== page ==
Thursday, 28 July 2011


Pharos - Salvador Dali
(The Lighthouse of Alexandria)

Waking up in the same skin isn't enough.
You need more and more evidence
of who it is that
wakes up in the same skin.

But what evidence?
Reality is unreliable: a whirlwind
of dust that appears
and disappears every day.

Your thirst stretches out its white dunes.

Every day in the dust
you distinguish

not islands but their darkness
heaped on the polished mirror of a sea.

Not doors but their shadows
slammed in the house of wind.

Not lighthouses but their half-second SOS
in red, green and yellow.

Not language but languages.

Not a hand closing a curtain
but a hand.

And the day is over,
not wiser than the night in which
you waited for someone
who came and wasn't what you waited for.

Kapka Kassabova
born Sofia, Bulgaria, 1973
(now New Zealand)

Tuesday, 26 July 2011


I wake to sleep, and take my waking slow,
I feel my fate in what I cannot fear.
I learn by going where I have to go.

We think by feeling. What is there to know?
I hear my being dance from ear to ear,
I wake to sleep and take my waking slow.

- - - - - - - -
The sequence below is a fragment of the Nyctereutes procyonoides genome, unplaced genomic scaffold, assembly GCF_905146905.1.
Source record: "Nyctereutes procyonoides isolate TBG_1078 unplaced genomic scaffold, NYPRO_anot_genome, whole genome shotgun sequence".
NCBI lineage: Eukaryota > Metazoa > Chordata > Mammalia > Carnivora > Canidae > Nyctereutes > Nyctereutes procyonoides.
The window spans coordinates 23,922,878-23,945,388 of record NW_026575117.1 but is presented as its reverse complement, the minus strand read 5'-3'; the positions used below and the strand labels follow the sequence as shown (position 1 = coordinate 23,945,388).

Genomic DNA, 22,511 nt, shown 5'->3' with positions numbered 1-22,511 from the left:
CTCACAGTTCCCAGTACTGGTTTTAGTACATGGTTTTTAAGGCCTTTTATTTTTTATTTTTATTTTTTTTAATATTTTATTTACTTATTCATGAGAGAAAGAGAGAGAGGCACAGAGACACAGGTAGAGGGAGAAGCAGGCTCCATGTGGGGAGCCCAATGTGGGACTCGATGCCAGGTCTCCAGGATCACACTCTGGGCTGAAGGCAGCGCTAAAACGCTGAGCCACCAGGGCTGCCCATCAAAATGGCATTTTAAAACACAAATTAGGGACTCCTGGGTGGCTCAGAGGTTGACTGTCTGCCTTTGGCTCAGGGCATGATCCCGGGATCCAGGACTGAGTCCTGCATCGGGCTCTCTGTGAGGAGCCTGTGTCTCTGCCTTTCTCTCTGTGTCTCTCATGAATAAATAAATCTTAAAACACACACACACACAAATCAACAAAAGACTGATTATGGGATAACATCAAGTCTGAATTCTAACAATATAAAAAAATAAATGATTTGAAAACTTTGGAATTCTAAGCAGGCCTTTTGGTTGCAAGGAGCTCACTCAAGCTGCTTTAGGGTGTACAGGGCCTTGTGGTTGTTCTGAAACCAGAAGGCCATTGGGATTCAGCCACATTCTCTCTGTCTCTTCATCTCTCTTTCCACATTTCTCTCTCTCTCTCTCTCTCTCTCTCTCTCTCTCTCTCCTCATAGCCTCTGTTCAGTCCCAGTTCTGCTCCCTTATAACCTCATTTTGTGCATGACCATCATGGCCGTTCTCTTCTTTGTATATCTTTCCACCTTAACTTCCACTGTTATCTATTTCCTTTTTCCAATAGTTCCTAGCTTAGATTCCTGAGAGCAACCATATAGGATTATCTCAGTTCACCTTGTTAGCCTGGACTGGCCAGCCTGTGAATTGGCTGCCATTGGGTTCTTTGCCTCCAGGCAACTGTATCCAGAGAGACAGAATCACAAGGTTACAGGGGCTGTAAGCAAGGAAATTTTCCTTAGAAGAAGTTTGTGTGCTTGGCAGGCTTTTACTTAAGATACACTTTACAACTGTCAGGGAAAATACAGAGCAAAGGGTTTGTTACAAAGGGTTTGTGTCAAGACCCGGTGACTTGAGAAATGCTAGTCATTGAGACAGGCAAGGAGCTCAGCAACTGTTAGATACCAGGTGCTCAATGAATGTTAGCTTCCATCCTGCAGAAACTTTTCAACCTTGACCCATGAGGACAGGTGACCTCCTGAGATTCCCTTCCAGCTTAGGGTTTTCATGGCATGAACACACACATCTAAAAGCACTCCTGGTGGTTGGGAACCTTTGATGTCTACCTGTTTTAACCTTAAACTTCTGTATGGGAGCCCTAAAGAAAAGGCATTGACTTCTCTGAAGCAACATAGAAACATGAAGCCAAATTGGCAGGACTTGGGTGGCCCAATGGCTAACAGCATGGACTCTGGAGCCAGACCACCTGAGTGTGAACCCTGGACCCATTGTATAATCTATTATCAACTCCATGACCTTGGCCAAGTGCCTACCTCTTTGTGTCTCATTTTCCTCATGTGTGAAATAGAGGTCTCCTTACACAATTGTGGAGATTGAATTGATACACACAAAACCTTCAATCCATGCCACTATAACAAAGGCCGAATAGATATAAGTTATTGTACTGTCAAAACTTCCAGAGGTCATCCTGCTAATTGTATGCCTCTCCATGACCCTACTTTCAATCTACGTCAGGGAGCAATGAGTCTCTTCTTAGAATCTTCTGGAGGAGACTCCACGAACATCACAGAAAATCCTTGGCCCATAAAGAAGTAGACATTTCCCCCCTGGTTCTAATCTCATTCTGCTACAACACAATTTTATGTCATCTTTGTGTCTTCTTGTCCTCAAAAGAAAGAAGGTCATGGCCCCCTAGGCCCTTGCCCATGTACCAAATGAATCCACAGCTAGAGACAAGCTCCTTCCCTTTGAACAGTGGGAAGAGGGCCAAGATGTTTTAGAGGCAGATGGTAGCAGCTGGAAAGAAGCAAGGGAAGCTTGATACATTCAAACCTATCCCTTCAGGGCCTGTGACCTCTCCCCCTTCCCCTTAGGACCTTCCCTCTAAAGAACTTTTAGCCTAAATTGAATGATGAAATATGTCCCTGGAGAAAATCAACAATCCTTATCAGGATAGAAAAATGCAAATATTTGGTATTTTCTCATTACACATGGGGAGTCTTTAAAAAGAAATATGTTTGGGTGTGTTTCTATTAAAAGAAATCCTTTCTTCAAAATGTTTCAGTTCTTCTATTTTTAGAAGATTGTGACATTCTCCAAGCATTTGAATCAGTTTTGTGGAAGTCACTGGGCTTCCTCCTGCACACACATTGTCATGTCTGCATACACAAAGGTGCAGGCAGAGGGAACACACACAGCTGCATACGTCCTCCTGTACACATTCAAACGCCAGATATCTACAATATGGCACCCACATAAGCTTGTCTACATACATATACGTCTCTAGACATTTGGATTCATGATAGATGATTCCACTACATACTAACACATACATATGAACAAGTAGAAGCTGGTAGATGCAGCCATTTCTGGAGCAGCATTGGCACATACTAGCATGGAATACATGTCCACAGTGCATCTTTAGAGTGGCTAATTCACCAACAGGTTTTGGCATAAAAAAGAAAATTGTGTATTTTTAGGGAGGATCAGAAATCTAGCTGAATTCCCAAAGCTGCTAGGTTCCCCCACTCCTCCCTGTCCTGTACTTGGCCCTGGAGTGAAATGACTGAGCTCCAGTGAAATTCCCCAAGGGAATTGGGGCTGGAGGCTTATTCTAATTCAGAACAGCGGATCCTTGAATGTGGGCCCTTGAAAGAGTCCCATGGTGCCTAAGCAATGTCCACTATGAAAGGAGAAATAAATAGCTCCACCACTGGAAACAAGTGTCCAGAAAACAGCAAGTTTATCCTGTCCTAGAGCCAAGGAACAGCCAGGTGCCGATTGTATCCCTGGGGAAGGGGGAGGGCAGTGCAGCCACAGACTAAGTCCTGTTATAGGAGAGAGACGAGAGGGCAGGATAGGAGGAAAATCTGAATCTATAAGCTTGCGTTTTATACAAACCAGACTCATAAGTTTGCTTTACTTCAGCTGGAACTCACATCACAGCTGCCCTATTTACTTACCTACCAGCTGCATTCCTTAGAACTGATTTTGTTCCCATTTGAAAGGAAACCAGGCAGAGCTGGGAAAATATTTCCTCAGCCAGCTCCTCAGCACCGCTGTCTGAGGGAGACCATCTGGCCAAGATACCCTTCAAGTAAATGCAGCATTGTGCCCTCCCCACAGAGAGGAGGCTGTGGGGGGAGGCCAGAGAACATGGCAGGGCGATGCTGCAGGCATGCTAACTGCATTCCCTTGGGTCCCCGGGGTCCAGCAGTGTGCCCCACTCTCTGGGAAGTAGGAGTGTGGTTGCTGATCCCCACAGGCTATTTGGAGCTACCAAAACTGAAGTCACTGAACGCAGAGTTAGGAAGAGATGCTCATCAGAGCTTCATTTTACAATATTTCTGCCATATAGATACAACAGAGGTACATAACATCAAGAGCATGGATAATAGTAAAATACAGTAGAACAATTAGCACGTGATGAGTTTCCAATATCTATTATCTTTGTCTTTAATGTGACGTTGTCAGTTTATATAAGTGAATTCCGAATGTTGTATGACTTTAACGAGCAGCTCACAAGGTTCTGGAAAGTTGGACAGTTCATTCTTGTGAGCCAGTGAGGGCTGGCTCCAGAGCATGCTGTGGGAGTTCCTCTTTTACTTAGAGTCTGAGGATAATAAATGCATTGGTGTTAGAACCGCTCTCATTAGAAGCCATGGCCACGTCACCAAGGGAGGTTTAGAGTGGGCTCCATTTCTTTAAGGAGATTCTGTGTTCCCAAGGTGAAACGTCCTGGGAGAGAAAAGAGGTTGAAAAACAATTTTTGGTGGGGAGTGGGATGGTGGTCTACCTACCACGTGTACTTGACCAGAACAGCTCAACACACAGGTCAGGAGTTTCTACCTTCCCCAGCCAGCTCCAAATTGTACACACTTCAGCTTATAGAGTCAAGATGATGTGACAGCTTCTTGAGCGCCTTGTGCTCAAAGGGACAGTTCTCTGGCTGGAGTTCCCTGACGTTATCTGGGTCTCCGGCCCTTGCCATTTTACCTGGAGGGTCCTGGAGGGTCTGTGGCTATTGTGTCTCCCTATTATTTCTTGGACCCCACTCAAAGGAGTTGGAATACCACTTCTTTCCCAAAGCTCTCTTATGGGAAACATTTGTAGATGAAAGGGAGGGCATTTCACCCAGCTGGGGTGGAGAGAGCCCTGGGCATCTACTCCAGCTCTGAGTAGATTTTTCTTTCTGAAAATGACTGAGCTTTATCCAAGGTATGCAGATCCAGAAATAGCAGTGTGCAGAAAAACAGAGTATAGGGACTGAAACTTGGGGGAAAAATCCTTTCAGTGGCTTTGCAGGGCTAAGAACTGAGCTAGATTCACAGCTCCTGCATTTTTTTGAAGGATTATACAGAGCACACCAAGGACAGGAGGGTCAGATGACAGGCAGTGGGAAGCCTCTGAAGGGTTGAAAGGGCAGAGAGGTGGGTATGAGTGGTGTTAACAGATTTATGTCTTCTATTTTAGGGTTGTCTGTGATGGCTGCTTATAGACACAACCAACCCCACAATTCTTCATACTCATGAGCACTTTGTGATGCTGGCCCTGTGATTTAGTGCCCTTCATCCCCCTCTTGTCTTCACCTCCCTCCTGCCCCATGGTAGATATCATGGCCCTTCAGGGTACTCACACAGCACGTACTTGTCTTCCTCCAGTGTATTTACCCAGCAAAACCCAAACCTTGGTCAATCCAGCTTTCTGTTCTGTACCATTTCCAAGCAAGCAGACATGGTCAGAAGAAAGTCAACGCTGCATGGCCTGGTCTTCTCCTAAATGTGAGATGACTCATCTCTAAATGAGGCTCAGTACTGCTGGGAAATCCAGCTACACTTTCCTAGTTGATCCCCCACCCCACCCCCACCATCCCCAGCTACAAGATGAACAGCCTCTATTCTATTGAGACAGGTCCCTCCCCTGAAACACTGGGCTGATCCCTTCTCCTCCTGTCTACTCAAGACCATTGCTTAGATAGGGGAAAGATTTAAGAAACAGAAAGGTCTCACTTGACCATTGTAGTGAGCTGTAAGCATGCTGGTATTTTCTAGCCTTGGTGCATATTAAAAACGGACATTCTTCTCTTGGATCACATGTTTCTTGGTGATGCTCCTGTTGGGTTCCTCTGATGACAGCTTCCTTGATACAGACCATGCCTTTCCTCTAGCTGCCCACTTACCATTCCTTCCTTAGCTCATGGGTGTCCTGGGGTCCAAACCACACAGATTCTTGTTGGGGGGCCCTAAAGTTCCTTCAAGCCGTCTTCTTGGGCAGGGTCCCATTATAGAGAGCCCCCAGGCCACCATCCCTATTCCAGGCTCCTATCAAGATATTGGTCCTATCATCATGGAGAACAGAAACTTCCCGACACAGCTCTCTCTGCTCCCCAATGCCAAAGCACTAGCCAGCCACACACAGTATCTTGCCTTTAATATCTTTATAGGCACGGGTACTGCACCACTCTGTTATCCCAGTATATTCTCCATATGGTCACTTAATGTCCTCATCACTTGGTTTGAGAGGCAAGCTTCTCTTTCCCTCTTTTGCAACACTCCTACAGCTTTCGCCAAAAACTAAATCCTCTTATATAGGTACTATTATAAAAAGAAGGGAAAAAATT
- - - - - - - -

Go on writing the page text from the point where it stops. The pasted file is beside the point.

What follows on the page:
Of those so close beside me, which are you?
God bless the Ground! I shall walk softly there,
And learn by going where I have to go.

Light takes the Tree; but who can tell us how?
The lowly worm climbs up a winding stair;
I wake to sleep, and take my waking slow.

Great Nature has another thing to do
To you and me; so take the lively air,
And, lovely, learn by going where to go.

This shaking keeps me steady, I should know.
What falls away is always. And is near.
I wake to sleep, and take my waking slow,
I learn by going where I have to go.

Theodore Roethke

Thursday, 21 July 2011


Picasso - Guernica

How magnificent the war is!
How eager and efficient!
Early in the morning,
it wakes up the sirens
and dispatches ambulances 
to various places, 
swings corpses through the air,
rolls stretchers to the wounded,
summons rain from the eyes of mothers,
digs into the earth
dislodging many things
from under the ruins...
Some are lifeless and glistening,
others are pale and still throbbing...
It produces the most questions
in the minds of children,
entertains the gods
by shooting fireworks and missiles
into the sky,
sows mines in the fields,
and reaps punctures and blisters,
urges families to emigrate,
stands beside the clergymen
as they curse the devil
(poor devil, he remains
with one hand in the searing fire)...
The war continues working, day and night,.
It inspires tyrants
to deliver long speeches,
awards medals to generals
and themes to poets.
It contributes to the industry
of artificial limbs,
provides food for flies,
adds pages to the history books,
achieves equality
between killer and killed,
teaches lovers to write letters,
accustoms young women to waiting,
fills the newspapers
with articles and pictures,
builds new houses for the orphans,
invigorates the coffin makers,
gives grave diggers
a pat on the back
and paints a smile on the leader's face.
The war works with unparalleled diligence.
Yet no one gives it
a word of praise.

Dunja Mikhail
b. Baghdad 1965